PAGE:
'Diane Has the Right Shape' ('Diane a les epaules'): Film Review
French actress Clotilde Hesme ('Regular Lovers') portrays a surrogate mother in this debut dramedy from writer-director Fabien Gorgeart.
Putting aside its rather banal international title, the new French dramedy Diane Has the Right Shape (Diane a les epaules, which could be translated as You Can Depend on Diane) marks a promising feature debut from writer-director Fabien Gorgeart, who teams up with star Coltilde Hesme for a well-observed portrait of a woman embarking on a new romance while also having a baby — though one that isn’t hers to keep.
Quirky in its early stages but increasingly emotional as things get closer to term, the film is very much crafted around Hesme’s ability to oscillate between offbeat humor and inner turmoil, playing a character who gets pregnant purely as a favor for friends. Released in France to strong reviews, this small but effective indie effort could find a few adopters overseas both on the fest circuit and in niche release.
The thirtysomething Diane (Hesme) is first seen cruelly insulting a guy at a nightclub, then making out with him a few seconds later. Next she’s at the local clinic getting an ultrasound, at which point we learn that she’s serving as a surrogate mother for her best buddy, Thomas (Thomas Suire), and his boyfriend, Jacques (Gregory Montel).
With no real job or plans beyond waiting to give birth, Diane hangs around the isolated country house of her grandparents, which she decides to fix up in her free time. When an electrician named Fabrizio (Fabrizio Rongione) swings by to make some repairs, the two quickly fall for one another, though their affair is soon complicated by Diane’s situation — especially the fact that her body seems to be as much the property of Thomas and Jacques as it is her own.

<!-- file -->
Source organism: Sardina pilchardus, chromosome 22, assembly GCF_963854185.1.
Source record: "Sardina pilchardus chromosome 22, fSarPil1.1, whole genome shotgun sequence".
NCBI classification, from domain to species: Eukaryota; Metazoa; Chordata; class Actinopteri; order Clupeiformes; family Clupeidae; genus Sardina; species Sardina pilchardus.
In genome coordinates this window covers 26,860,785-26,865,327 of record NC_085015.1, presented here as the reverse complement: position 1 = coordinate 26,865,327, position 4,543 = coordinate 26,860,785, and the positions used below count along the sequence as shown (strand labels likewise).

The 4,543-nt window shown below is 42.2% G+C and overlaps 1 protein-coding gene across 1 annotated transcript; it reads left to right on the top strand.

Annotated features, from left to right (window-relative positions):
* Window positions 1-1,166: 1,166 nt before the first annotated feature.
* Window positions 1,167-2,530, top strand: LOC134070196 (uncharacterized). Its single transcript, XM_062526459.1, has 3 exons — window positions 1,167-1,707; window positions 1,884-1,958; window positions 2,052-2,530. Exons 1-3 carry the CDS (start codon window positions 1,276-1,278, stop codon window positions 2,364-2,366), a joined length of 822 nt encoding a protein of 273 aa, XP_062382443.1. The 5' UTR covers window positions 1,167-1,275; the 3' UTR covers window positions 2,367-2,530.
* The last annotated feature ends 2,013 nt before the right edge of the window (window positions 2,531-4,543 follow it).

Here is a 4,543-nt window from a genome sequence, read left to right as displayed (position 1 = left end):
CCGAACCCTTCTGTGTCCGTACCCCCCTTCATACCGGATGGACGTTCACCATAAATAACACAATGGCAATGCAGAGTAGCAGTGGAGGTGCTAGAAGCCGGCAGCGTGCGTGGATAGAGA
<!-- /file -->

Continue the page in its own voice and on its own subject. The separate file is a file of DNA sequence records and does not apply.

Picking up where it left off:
Gorgeart mines the material for some laughs during the opening reels, such as in a sequence where Diane and Fabrizio practice martial arts together, but the narrative gradually shifts tones as the big day approaches. It’s only then that Diane seems to realize the magnitude of her decision to carry someone else’s child, and at that moment both she and the audience suddenly begin to take things very seriously.
In earlier movies like Regular Lovers or Love Songs, Hesme revealed her talent for playing waifish, brooding Parisians who seemed to step straight out of a French New Wave film. There’s a bit of that darkness in Diane as well, though it’s nice to see the actress trying something else here, engaging in stints of body comedy that include a recurring gag where her character keeps dislocating her shoulder (the “epaule” of the French title). Yet such playfulness is upended the day Diane finally has the baby, and the film’s extended labor scene deftly combines the physical pain of giving birth with the emotional pain and confusion of giving the child up.
Rongione, who was memorable as Marion Cotillard’s husband in the Dardenne brothers’ Two Days, One Night, plays a rather nonchalant character who grows more and more despondent as the story progresses, and as much as Fabrizio is fond of Diane he can only put up with the situation for so long. There’s a growing frustration in his eyes that the viewer feels as well: that of seeing a potentially great person who's unable to take control of her own life and winds up suffering the consequences. Having a child will hopefully change all of that for Diane, and even if she will never be a mother in the classic sense, by the end of the film it feels like she has finally come of age.
Production company: Petit Film
Cast: Clotilde Hesme, Fabrizio Rongione, Thomas Suire, Gregory Montel
Director-screenwriter: Fabien Gorgeart
Producer: Jean des Forets
Director of photography: Thomas Bataille
Production designer: Cyril Gomez-Mathieu
Costume designer: Celine Brelaud
Editor: Damien Maestraggi
Sales: Be For Films